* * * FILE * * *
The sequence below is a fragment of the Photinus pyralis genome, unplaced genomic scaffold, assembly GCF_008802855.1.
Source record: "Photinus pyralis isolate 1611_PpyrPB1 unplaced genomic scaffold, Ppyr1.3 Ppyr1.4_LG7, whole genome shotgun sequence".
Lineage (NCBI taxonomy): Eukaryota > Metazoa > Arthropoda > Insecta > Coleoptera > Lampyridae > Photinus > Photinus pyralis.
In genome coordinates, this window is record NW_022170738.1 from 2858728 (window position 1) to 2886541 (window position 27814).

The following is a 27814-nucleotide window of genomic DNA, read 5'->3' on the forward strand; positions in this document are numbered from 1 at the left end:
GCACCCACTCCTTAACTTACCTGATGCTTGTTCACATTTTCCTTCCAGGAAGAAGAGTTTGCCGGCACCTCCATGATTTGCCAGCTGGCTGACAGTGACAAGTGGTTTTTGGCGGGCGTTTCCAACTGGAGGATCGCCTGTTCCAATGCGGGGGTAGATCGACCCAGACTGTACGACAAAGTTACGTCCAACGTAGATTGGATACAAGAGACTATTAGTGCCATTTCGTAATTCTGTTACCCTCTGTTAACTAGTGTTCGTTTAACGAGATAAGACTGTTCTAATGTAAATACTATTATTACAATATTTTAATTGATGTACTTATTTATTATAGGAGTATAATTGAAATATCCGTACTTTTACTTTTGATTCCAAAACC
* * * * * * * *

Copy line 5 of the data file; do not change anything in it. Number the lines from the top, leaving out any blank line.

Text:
The following is a 27814-nucleotide window of genomic DNA, read 5'->3' on the forward strand; positions in this document are numbered from 1 at the left end: